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Retinal organoid at 291 days. Red and green cone cells are green in the photo, while blue cone cells are blue. Photo: Johns Hopkins University

Scientists were able to grow human retinas from stem cells for 1 year, allowing them to mimic human fetal development of retinas and closely observe how color-detecting cells form.

Why it matters: The information they gathered could be used to prevent or treat eye diseases and disorders like glaucoma, macular degeneration, color blindness and eye problems from premature births, Johns Hopkins University scientists say in a new study published in Science Thursday.

Background: Retinas are the part of the eye that detects light and determines colors. Humans have 3 types of "cone photoreceptors," which are color-detecting cells that sense red (long wavelength), green (medium wavelength) or blue (short wavelength) light.

What they did: The scientists took stem cells, which have the ability to become any type of cell, and directed them to grow into hundreds of "retinal organoids," so they could monitor the photoreceptor development. Organoids are simplified organs grown in a lab dish from stem cells.

  • Researchers checked their development over the one-year period to see when the different color cones formed.
  • They also used the gene editing technology, CRISPR, to knock out the thyroid hormone receptor in the cone cells at different times. This was done to determine the impact of the hormone as well as to see if the hormone's timing altered development.

What they found: Blue cones form first while red and green cones develop later, study author Kiara Eldred says. "We also found the timing of thyroid hormone exposure is really key to developing the red/green cones and the lack of thyroid hormone is important to developing the blue ones," says Eldred, who's a Ph.D candidate at Johns Hopkins.

  • The researchers hypothesize that the retina contains genes that help control the level of thyroid hormone received via the placenta.
  • Only low levels of thyroid are allowed to come into contact with the blue cones as they are being developed, followed by the activation of genes allowing high levels of the hormone to help develop the red and green cones.

What they're saying: Jay Neitz, professor of ophthalmology at the University of Washington who was not part of this study, says "this is an amazing study" that will open up new research. He notes that its aim is to unlock "the secrets of cellular differentiation and development."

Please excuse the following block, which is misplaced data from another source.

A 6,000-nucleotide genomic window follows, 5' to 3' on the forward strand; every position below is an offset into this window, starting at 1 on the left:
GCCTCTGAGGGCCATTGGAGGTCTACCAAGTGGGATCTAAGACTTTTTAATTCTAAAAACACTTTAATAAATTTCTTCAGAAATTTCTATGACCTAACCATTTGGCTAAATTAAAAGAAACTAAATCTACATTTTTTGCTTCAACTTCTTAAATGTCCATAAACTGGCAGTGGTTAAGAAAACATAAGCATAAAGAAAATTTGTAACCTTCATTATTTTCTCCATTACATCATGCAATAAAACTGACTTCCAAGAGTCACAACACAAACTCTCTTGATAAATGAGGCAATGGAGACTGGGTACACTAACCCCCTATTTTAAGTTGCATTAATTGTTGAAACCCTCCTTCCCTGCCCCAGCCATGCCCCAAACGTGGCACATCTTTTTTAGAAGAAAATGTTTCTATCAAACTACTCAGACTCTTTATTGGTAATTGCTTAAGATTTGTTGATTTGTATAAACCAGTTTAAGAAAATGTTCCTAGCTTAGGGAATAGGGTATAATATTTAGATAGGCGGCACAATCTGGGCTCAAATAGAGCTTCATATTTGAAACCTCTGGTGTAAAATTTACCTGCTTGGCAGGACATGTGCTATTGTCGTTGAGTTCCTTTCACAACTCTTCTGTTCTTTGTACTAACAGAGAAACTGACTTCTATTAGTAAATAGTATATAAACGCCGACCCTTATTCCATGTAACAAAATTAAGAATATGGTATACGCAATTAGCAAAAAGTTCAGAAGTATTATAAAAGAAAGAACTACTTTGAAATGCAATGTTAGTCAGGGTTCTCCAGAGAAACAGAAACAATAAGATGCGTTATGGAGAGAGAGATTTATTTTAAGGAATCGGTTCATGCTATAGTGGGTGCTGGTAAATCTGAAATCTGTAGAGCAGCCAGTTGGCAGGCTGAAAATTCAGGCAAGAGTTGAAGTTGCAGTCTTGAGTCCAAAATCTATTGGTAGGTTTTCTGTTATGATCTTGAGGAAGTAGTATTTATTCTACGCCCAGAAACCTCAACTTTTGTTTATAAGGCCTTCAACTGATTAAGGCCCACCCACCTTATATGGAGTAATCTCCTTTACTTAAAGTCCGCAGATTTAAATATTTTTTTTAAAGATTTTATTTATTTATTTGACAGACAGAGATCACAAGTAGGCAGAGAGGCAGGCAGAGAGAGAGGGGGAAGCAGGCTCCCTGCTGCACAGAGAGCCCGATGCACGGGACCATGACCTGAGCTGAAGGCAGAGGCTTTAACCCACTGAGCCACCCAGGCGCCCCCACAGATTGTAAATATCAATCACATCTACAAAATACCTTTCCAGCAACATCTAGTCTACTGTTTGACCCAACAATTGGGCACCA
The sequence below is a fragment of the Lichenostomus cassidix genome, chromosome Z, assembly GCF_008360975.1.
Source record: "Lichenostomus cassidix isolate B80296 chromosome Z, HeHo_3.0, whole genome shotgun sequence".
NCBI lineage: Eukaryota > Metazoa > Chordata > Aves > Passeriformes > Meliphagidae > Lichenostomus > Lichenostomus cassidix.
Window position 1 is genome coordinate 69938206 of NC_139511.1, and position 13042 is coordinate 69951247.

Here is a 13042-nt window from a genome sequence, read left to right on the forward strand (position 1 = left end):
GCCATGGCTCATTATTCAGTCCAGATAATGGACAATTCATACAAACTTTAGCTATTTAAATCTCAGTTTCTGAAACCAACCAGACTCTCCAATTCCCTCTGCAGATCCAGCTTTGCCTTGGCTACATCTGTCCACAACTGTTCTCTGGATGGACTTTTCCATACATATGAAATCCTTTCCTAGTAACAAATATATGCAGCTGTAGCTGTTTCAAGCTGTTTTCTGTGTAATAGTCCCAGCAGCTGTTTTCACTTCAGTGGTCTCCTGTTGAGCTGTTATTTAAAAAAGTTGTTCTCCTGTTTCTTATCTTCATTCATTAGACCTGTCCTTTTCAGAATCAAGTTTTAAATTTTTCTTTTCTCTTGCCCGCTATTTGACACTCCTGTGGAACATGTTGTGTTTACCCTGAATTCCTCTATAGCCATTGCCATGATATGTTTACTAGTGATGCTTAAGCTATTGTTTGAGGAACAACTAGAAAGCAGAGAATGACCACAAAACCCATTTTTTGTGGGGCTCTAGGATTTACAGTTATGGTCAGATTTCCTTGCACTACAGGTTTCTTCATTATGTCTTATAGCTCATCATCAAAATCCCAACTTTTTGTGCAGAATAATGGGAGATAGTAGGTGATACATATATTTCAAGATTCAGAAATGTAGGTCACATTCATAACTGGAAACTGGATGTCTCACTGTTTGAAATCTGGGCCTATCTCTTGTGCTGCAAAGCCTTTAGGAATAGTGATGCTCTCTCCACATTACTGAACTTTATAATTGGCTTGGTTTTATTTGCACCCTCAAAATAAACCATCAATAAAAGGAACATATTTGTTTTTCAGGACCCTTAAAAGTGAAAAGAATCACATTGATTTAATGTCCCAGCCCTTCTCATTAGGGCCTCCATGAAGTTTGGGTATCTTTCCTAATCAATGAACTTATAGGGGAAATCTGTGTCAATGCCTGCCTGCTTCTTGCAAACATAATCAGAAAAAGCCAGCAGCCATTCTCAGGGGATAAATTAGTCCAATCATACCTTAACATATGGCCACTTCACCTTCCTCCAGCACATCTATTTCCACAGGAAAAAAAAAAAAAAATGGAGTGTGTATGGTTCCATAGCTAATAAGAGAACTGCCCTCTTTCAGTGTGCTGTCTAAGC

"[T]hese results open the way to taking a cell from a person with inherited eye disease, repairing the genetic mistake, growing a retina from the person's own repaired cell and transplanting the repaired cells back in the eye to cure a blinding disorder."
— Jay Neitz

What's next: Robert J. Johnston Jr., co-author of the study and assistant professor at Johns Hopkins, tells Axios he hopes the information can lead to multiple therapeutic uses — such as possibly helping premature babies receive enough thyroid hormone to fully develop their red and green cone cells.

  • Johnston also hopes the knowledge will eventually be used to prevent diseases like macular degeneration, which is the leading cause of blindness, as well as glaucoma, which degenerates the retinal ganglion cells.
  • Eldred says she hopes their findings can eventually be used to "inject and enrich the population of cells that need to be replaced" for disease treatment.

Go deeper: Watch Johns Hopkins' video.

Go deeper

Study: Fear of debt keeps Latinos out of college

Illustration: Aïda Amer/Axios

Fear of never being able to pay off school loans is keeping many young Latinos in the U.S. from going to college or completing a degree, according to a report published in September.

State of play: Latinos tend to have more difficulty repaying school debt than white student borrowers, according to Federal Reserve data, at the same time that they need more loans in order to afford tuition.

2 hours ago - World

Scoop: Biden administration objects to Israeli settlements plan

Israeli PM Naftali Bennett (L) meets with Secretary of State Tony Blinken. Photo: Olivier Douliery/Pool/AFP via Getty

The Biden administration has privately protested to the Israeli government over its plan to approve the planning and construction of more than 3,000 new housing units in the Israeli settlements in the occupied West Bank, sources briefed on the issue tell me.

Why it matters: The approvals for new homes in the settlements will be the first since President Biden assumed office, and come after Biden and his top aides personally pressed Israeli Prime Minister Naftali Bennett to restrain settlement activity and decrease the number of new housing units.

3 hours ago - World

Pentagon warns of ISIS-K capabilities outside Afghanistan

The site of an airstrike conducted by the U.S. against a planner for ISIS-K in Nangarhar province, Afghanistan in August. Photo: Xinhua via Getty Images

U.S. intelligence believes ISIS-K has the "intent" to eventually launch attacks outside of Afghanistan and could be capable of doing so "somewhere between six or 12 months," a top Pentagon official told senators Tuesday.

Why it matters: The U.S. withdrawal and subsequent Taliban takeover of Afghanistan has raised fears that terrorist groups will reconstitute and potentially pose a renewed threat to the U.S. homeland.